Aristotle, Politics, Book 5, section 1304a (search)
racy or some section of the state;as for example the Council on the Areopagus having risen in reputation during the Persian wars was believed to have made the constitution more rigid, and then again the naval multitude, having been the cause of the victory off Salamis and thereby of the leadership of Athens due to her power at sea, made the democracy stronger; and at Argos the notables having risen in repute in connection with the battle against the Spartans at Mantinea took in hand to put down the people; and at Syracuse the people having been the cause of the victory in the war against Athens made a revolution from constitutional government to democracy; and at Chalcis the people with the aid of the notables overthrew the tyrant PhoxusUnknown. and then immediately seized the government; and again at Ambracia similarly the people joined with the adversaries of the tyrant Periander in expelling him and then brought the govern
Aristotle, Politics, Book 6, section 1318b (search)
ng them to account makes up for the lack of office, since in some democracies even if the people have no part in electing the magistrates but these are elected by a special committee selected in turn out of the whole number, as at Mantinea, yet if they have the power of deliberating on policy, the multitude are satisfied. (And this too must be counted as one form of democracy, on the lines on which it once existed at Mantinea.) Indeed it is for this reason that it Mantinea.) Indeed it is for this reason that it is advantageous for the form of democracy spoken of before, and is a customary institution in it, for all the citizens to elect the magistrates and call them to account, and to try law-suits, but for the holders of the greatest magistracies to be elected and to have property-qualifications, the higher offices being elected from the higher property-grades, or else for no office to be elected on a property-qualification, but for officials to be chosen on the grou<
Demosthenes, For the Megalopolitans, section 6 (search)
But perhaps we shall admit that that is how matters ought to stand, but feel that it is monstrous to choose as our allies the men whose ranks we faced at Mantinea,The Athenians fought on the left wing of the Lacedaemonians at Mantinea against Thebans, Arcadians and other allies of Thebes. and even to help them against those with whom we shared the dangers of that battle. And I too am of that opinion, but I think us to choose as our allies the men whose ranks we faced at Mantinea,The Athenians fought on the left wing of the Lacedaemonians at Mantinea against Thebans, Arcadians and other allies of Thebes. and even to help them against those with whom we shared the dangers of that battle. And I too am of that opinion, but I think we must add the saving clause, “if the others consent to do what is just.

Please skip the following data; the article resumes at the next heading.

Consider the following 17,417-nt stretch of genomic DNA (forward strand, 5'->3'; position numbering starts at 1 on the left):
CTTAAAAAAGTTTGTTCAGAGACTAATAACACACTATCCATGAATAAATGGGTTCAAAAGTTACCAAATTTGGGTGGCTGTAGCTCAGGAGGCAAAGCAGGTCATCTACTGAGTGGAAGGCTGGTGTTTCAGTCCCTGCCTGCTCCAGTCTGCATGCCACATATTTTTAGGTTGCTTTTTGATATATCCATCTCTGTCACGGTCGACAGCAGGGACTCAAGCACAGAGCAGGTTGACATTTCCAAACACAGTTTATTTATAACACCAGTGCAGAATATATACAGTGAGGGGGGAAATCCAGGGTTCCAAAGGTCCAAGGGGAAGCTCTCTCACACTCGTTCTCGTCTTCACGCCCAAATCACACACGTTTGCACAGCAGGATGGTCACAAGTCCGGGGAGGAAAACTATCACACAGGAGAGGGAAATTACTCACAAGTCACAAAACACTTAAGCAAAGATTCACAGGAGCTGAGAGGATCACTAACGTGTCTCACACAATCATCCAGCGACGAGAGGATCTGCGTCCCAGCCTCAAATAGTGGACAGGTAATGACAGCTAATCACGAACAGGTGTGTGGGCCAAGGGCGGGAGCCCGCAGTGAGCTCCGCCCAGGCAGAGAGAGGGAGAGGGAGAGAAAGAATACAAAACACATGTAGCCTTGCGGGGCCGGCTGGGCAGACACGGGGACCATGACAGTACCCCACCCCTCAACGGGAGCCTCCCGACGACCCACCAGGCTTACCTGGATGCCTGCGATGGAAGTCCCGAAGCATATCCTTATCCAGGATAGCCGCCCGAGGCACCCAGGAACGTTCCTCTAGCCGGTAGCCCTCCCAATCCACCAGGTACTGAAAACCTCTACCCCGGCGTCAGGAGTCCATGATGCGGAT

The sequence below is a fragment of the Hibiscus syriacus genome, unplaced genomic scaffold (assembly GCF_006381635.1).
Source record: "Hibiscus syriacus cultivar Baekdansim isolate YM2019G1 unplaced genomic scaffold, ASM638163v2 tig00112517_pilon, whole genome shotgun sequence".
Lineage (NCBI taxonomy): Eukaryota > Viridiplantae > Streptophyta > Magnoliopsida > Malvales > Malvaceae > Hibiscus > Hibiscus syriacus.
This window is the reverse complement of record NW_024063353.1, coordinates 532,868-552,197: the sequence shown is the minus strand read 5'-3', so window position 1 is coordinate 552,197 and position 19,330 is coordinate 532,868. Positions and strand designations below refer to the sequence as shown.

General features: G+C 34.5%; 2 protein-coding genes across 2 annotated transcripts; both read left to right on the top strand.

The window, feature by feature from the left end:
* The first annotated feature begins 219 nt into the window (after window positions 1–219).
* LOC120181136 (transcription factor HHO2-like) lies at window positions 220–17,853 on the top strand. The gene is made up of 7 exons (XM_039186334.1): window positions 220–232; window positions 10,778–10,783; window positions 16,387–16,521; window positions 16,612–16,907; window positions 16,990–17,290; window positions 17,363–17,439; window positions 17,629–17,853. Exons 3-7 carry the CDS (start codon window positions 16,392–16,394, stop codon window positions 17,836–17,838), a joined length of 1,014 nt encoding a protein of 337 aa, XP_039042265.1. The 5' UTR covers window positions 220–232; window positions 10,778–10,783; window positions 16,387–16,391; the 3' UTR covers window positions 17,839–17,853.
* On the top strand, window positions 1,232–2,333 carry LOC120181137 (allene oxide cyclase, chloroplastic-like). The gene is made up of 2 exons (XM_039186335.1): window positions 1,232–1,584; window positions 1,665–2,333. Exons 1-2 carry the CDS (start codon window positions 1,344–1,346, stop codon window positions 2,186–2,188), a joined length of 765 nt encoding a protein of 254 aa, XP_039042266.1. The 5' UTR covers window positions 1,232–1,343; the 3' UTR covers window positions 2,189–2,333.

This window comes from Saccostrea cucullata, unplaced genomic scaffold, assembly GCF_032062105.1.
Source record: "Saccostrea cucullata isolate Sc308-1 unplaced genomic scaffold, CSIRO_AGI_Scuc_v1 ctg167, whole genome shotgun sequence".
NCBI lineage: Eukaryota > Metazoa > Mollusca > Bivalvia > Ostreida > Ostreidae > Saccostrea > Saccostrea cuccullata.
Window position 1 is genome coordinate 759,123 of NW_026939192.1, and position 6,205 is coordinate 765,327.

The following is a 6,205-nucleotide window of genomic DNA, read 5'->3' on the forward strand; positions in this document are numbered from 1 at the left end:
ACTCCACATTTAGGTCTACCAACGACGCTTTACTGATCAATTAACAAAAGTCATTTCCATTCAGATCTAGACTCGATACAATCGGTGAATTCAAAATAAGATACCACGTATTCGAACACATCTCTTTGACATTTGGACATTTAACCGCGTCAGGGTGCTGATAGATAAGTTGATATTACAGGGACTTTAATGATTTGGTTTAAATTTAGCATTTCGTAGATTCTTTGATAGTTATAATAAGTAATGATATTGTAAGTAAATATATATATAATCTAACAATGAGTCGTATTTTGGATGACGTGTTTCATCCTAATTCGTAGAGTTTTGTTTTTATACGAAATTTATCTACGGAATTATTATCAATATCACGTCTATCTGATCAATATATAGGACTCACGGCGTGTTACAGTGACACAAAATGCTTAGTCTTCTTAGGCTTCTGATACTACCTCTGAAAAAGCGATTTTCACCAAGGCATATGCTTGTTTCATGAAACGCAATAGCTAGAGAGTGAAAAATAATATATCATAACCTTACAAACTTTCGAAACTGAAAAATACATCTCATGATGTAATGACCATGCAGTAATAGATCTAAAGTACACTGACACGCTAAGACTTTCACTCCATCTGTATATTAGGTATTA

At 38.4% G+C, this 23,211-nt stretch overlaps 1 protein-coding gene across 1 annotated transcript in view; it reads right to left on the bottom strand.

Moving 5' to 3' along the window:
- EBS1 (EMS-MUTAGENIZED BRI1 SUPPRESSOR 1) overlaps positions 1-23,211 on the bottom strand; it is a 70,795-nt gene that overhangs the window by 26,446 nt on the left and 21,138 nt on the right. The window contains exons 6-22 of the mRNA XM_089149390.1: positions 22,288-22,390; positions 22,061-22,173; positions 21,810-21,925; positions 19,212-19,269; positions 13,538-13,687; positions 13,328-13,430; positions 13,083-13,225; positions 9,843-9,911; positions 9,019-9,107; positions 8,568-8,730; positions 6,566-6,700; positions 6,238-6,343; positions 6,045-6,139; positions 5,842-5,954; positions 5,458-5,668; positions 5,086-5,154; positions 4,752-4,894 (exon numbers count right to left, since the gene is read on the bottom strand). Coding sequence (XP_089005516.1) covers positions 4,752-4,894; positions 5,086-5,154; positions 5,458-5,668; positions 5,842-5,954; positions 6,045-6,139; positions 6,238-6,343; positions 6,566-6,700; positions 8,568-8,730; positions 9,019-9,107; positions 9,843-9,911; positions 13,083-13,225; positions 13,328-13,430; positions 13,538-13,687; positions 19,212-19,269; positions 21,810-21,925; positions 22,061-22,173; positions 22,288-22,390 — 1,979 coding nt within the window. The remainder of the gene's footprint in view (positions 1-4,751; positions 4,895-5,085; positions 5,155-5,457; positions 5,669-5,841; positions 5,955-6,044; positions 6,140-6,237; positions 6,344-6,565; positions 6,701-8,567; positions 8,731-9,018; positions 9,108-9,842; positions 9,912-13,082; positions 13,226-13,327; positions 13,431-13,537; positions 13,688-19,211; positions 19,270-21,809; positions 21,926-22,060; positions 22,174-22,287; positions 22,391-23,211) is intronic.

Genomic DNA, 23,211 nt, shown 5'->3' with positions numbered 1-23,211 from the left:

Demosthenes, For the Megalopolitans, section 8 (search)
But if the Lacedaemonians act unjustly and insist on fighting, then, on the one hand, if the only question to be decided is whether we shall abandon Megalopolis to them or not, just indeed it is not, but I for my part agree to allow it and to offer no opposition to the people who shared the same dangers with usAt Mantinea.; but, on the other hand, if you are all aware that the capture of Megalopolis will be followed by an attack on Messene, I ask any of those who are now so hard on the Megalopolitans to tell me what he will advise us to do then.
Demosthenes, For the Megalopolitans, section 14 (search)
Then there is another argument that astonishes me; that if we make an alliance with the Arcadians and act upon it, our city will seem to be changing its policy and breaking faith. For to me, men of Athens, the exact opposite seems to be the case. How so? Because I do not think any one man would deny that Athens has saved the Lacedaemonians, and the Thebans before them, and the Euboeans recently,The references are to the battle of Mantinea (362), the alliance with Thebes against Sparta in 378, and the deliverance of Euboea from the Thebans in 357. and has afterwards made alliance with them, having always one and the same object in vi